1. Supply and demand. Having more options is better. Why has the price of natural gas and oil gone down in the wake of the fracking revolution? Because the supply increased.

            Having more labor available makes it cheaper.

            The alternative to teens and college students working at menial jobs is laying around and doing little or nothing. You have to pay them a lot more to get them off their asses.

            That’s why the minimum wage is racist. By artificially inflating wages by way of the minimum wage, we draw middle class white kids into the job market at the expense of minorities. This is why the unemployment rate among African-American teens is typically twice what it is for white kids. During recessions, the disparity in unemployment rates is worse.

  2. Sorry, but illegal aliens are just that: Illegal. They do not belong here.

    I can think of no moral or ethical argument why we shouldn’t identify them via eVerify and deny them employment (and call ICE). If illegal aliens cannot work here, then they will leave, which is what should happen anyway.

    We have a legal process to come here, just like every other country on the planet. Why is it wrong to insist that foreigners follow our laws?

    1. Even if you oppose immigration controls, attacking E-Verify is attacking the wrong thing. E-Verify is to make compliance easier; it doesn’t impose requirements of its own.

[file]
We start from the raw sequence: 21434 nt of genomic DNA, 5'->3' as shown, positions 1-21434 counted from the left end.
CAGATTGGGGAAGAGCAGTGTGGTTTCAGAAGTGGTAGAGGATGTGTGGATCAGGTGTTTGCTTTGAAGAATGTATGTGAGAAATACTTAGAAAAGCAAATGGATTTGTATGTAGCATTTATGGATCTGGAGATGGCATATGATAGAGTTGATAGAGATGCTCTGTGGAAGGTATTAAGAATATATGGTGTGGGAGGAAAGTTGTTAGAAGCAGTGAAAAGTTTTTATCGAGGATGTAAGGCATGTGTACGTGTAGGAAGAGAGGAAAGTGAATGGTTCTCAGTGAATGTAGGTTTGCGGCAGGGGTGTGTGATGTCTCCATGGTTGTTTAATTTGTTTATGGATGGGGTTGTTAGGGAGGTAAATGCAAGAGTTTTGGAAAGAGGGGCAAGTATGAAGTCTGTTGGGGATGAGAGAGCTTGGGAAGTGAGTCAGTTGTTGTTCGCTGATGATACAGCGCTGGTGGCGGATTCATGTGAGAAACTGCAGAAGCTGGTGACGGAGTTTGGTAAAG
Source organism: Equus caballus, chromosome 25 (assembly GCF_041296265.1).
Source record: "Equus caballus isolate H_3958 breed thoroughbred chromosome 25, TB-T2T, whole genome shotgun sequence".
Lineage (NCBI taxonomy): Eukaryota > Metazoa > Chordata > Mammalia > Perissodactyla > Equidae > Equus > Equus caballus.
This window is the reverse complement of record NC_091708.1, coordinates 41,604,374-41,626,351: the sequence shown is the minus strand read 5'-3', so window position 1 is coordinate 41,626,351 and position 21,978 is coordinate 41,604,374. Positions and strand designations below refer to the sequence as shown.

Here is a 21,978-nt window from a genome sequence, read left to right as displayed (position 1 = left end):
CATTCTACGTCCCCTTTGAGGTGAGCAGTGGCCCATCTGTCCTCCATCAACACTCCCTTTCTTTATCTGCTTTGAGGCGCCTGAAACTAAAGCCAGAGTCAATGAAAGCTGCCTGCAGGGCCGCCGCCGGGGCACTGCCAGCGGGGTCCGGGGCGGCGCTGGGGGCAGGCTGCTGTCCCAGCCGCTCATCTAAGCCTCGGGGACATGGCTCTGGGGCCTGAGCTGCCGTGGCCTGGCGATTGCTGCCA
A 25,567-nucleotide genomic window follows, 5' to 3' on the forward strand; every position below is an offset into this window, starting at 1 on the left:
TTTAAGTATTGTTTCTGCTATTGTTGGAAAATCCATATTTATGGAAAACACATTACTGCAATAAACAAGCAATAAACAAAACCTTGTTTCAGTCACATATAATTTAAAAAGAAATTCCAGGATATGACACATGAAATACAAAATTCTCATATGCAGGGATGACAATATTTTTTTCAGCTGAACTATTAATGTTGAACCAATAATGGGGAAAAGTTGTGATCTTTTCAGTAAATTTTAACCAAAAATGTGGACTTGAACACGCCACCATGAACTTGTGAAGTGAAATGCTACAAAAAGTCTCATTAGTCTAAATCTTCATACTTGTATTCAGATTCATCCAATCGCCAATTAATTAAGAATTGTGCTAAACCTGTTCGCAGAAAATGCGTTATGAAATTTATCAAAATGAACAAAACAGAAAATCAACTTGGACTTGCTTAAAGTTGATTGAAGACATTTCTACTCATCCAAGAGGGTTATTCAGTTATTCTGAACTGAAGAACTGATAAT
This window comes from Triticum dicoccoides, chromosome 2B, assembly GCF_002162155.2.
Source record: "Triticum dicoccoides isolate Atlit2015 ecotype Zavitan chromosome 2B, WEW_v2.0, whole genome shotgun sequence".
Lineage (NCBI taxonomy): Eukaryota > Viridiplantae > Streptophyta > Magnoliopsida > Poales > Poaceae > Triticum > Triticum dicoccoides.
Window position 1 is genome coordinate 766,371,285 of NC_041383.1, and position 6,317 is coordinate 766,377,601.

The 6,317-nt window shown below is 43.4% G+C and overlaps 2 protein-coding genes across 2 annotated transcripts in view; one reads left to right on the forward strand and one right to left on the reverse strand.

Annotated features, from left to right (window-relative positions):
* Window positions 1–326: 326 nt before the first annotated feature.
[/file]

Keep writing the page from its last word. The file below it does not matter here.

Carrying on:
1. Robert, to address the problem of illegal aliens, I would simply mandate the use of eVerify for all employers. And make it easy AF to use so that compliance is not a costly proposition. Compliance cost is a legitimate concern. I deal with compliance issues in ‘BigCorp’ from time to time and it can be formidable. I get it.

        Example: I don’t consider an hour of time as particularly costly, if eVerify involves entering data into an internet-based form, submitting it, and receiving an electronic confirmation that is storable in a machine readable format.

        If we are serious about ridding our country of illegal aliens, then we need to deny them employment, and make them leave.

    2. Libertarians are known for opposing laws we do not agree with. Saying something or someone is illegal because they are illegal is not an argument.

      Many of us would change the law so those individuals would be here legally. Reagan did that back in the day.

      1. Libertarians are known for opposing laws we do not agree with. Saying something or someone is illegal because they are illegal is not an argument.

        It’s a simple fact that if you aren’t a US citizen and don’t have a valid visa and you are in the US, you are present illegally, which makes you an “illegal alien”. Whether you agree with the laws on citizenship or immigration is irrelevant, the terminology is clear and standard.